This morning I saw this video about gluten free pitfalls, and it got me thinking about when I may set myself up for a pitfall of my own. Usually I am very careful about reading labels, talking to waitresses, and avoiding cross contamination. But, I admit, there are times when I am not as careful as I should be.
For example, last weekend after my tubing adventure, the whole crew headed to Chick fil-A. I was a-okay with that because I had packed a bunch of snacks, and knew that I could eat Chick fil-A’s waffle fries because I remembered seeing them before on their list of gluten free items. Which is really all a girl can ask for
But then I got ahead of myself. I saw milkshakes on the menu, and impulse ordered one without knowing for sure that it was gluten free. I know, shame on me. But since McDonald’s soft serve, Wendy’s Frosty, and most other milkshakes are fine, I just went with it.
But by the time I made it home, I knew that I had eaten gluten. The catch with Chick fil-A’s milkshakes (according to this post on Gluten Free is Life) are that they make their cookies and cream variety on the same machine (or maybe it comes out of the same spout? not sure). So, there’s a high possibility for cross contamination, which I happened to be so lucky to experience right when I got home from the trip. Not an awful reaction, just my mouth was numb and upset stomach. But, if I would have just asked them to clean the machine thoroughly before making my shake, it most likely could have been avoided.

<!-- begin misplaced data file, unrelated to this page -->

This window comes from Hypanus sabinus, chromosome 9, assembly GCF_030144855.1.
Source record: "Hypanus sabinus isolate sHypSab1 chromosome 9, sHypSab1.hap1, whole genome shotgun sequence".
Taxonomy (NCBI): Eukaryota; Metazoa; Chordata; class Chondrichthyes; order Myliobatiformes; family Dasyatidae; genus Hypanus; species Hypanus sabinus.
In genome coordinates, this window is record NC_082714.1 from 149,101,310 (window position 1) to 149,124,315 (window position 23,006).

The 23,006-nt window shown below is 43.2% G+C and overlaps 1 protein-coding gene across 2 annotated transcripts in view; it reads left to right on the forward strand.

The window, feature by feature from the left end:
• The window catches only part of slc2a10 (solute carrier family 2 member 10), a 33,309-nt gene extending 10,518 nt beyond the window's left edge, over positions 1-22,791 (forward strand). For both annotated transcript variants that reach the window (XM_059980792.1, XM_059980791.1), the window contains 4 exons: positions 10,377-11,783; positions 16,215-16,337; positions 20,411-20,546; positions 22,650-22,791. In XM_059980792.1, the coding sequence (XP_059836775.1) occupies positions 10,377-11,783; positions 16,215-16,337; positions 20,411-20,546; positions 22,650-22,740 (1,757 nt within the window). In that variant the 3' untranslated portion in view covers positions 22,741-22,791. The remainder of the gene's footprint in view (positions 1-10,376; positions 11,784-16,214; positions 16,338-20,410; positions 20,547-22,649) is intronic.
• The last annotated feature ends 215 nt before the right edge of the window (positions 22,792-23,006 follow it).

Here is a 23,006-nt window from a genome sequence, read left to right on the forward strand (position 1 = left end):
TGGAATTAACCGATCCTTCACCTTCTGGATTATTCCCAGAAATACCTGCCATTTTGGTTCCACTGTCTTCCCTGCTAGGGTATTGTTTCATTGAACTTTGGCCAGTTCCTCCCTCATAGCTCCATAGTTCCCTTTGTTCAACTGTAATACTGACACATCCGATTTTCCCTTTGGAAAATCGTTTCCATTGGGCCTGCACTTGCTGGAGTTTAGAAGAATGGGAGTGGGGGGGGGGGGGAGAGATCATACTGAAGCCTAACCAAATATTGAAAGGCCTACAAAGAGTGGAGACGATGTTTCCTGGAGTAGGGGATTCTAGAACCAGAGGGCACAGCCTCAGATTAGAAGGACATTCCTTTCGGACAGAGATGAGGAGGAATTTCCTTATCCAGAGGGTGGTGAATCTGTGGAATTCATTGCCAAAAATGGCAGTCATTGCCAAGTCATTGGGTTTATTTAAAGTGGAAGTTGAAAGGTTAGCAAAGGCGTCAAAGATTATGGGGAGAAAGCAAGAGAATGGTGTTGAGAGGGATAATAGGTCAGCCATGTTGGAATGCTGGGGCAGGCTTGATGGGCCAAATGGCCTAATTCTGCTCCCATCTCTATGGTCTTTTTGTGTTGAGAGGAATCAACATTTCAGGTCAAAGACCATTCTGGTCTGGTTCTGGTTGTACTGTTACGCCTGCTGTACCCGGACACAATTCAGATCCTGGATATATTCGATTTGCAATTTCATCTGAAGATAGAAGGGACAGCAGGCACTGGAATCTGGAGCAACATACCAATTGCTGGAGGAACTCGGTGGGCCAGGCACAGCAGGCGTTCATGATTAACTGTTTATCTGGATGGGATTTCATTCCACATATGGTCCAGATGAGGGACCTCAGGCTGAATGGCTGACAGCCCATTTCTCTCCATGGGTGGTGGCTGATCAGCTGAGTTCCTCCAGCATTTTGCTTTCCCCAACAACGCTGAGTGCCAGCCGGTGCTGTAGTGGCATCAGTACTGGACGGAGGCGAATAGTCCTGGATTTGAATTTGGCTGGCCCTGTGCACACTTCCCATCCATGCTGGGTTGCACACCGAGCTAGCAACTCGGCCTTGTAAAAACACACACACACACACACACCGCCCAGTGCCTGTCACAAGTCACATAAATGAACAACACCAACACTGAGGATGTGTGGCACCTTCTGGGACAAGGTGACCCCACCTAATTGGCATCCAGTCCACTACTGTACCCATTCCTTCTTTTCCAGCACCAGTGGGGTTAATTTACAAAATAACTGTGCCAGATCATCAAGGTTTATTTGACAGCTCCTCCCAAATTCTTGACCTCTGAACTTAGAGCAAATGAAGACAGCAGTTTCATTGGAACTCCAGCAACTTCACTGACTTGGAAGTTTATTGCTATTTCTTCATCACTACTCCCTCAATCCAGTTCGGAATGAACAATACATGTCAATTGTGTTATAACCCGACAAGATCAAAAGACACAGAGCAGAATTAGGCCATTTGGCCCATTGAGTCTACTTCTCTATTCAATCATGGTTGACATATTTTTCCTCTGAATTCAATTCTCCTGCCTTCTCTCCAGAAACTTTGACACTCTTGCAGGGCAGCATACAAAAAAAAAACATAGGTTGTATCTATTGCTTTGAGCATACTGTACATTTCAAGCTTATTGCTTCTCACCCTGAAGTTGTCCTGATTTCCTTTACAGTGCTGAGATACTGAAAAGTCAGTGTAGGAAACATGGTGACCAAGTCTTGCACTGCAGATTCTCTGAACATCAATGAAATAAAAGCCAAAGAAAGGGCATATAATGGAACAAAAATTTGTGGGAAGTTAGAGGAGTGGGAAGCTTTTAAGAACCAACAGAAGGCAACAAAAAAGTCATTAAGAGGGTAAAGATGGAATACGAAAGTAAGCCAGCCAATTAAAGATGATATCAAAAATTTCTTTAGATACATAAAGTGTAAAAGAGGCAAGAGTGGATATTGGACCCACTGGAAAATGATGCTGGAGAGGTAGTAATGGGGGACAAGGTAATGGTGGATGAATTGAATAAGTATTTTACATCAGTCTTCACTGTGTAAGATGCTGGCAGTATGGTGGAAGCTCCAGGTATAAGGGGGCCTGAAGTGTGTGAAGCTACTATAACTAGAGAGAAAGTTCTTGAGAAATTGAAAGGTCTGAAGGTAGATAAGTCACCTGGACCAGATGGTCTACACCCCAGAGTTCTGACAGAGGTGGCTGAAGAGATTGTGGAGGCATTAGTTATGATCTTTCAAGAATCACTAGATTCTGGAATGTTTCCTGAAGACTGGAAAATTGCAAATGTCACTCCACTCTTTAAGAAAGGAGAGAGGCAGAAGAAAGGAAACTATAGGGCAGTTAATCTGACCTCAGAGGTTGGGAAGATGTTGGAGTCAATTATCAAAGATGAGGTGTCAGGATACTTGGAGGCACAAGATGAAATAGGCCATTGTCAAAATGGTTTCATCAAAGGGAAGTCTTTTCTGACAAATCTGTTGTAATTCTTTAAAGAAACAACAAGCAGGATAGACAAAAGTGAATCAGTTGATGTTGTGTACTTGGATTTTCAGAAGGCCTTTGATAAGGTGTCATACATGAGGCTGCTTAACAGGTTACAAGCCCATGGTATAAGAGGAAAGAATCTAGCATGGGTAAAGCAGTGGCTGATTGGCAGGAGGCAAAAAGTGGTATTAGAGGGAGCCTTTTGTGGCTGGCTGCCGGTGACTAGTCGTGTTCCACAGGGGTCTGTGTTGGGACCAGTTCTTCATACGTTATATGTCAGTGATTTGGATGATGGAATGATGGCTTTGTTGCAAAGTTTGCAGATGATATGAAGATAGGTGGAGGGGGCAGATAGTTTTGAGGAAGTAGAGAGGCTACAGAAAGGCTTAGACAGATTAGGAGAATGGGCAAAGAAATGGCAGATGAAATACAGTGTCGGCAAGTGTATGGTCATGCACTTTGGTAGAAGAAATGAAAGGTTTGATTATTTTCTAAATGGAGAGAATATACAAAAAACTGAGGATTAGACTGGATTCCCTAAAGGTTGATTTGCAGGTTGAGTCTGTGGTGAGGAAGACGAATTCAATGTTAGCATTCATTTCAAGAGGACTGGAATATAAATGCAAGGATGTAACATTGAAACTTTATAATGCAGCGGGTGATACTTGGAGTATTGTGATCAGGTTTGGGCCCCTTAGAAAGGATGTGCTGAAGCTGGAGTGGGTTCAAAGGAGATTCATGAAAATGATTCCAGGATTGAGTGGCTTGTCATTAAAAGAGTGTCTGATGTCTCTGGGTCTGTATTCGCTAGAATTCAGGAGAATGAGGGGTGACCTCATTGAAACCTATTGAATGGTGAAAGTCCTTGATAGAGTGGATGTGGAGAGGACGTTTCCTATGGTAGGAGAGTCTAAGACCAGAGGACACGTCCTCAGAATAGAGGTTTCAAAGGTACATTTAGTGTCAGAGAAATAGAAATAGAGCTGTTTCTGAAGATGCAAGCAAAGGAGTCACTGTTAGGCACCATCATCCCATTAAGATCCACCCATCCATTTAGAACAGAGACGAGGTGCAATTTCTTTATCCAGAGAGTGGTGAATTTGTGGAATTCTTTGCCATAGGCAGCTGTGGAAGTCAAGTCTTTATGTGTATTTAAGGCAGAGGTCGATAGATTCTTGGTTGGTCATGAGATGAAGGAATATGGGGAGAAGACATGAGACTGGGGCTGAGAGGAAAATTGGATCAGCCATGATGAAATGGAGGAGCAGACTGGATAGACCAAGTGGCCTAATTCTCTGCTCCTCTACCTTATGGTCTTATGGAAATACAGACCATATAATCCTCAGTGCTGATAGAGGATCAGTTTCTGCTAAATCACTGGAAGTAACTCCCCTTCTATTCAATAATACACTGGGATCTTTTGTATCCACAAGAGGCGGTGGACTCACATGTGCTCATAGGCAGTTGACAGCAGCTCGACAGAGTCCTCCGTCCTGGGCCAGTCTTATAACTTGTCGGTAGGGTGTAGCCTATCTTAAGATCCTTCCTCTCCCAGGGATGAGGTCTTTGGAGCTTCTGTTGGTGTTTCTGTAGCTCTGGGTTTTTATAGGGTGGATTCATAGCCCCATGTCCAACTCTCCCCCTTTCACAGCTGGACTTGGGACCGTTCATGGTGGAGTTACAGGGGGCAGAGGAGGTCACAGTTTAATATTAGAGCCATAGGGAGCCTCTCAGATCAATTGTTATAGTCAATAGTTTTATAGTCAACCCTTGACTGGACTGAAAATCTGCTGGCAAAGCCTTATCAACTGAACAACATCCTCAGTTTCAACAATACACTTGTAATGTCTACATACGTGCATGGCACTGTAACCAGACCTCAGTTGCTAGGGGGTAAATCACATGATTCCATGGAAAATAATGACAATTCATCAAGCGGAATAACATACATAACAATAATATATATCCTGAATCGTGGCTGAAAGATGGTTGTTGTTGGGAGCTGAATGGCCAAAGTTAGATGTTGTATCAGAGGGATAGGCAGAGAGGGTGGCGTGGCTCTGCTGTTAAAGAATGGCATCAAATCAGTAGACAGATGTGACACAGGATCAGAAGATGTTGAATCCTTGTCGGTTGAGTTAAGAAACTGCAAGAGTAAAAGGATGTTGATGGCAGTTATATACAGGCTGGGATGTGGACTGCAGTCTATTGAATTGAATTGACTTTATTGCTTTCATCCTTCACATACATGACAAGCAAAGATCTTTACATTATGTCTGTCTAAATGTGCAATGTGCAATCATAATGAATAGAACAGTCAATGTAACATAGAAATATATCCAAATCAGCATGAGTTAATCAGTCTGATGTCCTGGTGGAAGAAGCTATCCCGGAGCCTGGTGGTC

So, my bad.
This experience made me think through other times when I wasn’t as careful as I should have been to avoid gluten. Like:
1. Group dipping – when I’m at a party or with a group of people, I don’t always feel comfortable asking every person there not to dip their pita bread in the hummus, and instead use the knife to put some on their plate. So, usually I try to just dip my veggies or gf chips in a place that looks untouched, which isn’t exactly the best strategy.
2. No gluten free label – there are times when I review a list of ingredients, and there doesn’t appear to be anything in it that contains gluten (this is especially the case with most generic packaged foods). If I’m really hungry, or there’s nothing else available, sometimes I’ll go for it. But, until the FDA creates better standards for gf labeling, I should stop doing that.
3. Mean server – when I’m eating out, if the server seems mean, rushed, or just generally unpleasant, I won’t be as careful as I am when I have a more accommodating server. Sure, I try to win all of them over with my charming personality, but if they just aren’t having it then sometimes I’ll just kind of cross my fingers and hope that everything turns out okay. Or I’ll end up having a dry salad because I’m too timid to make them check what’s in their dressings.
So, after this latest Chick fil-A pitfall, I’m going to pledge to myself to work on these three things.
Are there any gluten free pitfalls that you’ve come across?